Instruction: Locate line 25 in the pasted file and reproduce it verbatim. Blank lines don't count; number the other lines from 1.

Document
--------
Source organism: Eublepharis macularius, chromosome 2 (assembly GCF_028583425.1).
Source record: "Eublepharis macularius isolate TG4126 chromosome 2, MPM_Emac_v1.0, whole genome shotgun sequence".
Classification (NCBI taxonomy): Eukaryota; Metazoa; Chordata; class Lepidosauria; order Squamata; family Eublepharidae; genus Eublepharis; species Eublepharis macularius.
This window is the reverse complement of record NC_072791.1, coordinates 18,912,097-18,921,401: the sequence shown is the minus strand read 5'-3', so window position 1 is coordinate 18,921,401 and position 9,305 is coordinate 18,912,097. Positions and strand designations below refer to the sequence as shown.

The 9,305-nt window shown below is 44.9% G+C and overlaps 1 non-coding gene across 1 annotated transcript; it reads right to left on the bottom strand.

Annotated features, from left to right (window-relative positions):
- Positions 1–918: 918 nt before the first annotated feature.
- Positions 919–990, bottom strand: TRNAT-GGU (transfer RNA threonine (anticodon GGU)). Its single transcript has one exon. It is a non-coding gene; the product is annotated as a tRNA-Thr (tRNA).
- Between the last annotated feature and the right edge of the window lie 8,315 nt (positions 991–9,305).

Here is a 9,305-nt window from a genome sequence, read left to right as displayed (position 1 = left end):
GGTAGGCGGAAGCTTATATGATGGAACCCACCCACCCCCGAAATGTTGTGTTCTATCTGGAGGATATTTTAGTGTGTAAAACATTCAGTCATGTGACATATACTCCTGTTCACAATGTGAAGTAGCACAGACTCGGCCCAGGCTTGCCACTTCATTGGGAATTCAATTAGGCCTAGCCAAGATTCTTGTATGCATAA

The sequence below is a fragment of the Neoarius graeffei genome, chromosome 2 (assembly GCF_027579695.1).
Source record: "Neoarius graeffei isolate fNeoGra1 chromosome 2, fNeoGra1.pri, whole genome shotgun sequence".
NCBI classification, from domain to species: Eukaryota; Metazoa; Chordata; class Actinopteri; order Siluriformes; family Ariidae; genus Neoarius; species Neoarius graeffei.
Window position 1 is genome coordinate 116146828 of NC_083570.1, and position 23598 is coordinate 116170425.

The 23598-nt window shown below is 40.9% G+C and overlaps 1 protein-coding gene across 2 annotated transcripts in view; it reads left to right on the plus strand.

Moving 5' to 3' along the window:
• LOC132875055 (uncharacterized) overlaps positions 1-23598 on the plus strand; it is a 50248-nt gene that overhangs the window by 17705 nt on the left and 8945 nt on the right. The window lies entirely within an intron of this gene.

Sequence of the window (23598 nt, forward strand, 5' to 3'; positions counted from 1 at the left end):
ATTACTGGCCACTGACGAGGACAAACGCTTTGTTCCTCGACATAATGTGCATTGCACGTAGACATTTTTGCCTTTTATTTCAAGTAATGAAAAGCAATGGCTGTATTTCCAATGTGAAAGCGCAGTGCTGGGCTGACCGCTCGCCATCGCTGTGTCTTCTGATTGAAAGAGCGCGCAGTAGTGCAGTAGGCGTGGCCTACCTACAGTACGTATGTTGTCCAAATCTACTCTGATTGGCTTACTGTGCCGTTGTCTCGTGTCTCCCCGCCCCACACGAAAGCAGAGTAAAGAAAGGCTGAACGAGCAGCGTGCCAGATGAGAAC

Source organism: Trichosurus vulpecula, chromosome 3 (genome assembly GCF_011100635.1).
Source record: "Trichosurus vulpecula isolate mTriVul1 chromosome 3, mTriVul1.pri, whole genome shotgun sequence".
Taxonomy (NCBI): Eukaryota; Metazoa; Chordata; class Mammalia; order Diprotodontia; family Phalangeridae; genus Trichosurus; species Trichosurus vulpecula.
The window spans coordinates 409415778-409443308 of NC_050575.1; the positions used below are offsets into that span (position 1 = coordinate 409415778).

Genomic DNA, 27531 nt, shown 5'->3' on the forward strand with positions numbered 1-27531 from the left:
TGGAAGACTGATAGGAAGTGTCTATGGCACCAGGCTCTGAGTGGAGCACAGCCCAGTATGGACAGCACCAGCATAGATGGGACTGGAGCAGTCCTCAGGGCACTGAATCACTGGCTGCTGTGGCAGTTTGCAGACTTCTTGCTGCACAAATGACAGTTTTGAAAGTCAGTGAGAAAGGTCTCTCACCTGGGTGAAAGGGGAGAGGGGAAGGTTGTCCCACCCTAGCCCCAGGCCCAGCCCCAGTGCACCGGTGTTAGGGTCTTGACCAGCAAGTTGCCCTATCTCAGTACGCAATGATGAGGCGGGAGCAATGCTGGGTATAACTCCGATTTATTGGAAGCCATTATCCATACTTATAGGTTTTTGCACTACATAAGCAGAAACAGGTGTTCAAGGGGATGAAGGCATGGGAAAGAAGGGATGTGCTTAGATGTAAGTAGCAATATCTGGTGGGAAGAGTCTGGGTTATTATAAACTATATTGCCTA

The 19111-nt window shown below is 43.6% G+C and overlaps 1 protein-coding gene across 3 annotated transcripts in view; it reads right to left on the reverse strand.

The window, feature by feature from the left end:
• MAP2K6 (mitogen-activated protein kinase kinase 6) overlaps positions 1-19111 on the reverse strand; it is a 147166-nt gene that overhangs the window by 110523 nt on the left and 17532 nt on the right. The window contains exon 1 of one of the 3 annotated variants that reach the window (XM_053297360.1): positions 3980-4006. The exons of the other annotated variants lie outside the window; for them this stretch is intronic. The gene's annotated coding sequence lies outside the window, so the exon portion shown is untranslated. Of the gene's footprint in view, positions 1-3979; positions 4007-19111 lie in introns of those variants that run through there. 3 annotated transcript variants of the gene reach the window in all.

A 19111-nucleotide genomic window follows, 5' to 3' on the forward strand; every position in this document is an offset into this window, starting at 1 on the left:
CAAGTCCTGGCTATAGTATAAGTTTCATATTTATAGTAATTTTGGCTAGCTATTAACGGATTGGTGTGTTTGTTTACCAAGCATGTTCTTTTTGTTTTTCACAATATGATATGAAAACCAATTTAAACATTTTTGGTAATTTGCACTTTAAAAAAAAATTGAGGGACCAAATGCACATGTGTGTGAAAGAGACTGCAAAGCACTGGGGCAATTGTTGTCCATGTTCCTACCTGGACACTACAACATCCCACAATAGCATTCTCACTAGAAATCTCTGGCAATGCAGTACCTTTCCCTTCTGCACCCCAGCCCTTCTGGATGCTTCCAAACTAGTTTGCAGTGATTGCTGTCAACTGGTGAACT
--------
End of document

Genomic DNA, 27531 nt, shown 5'->3' on the forward strand with positions numbered 1-27531 from the left: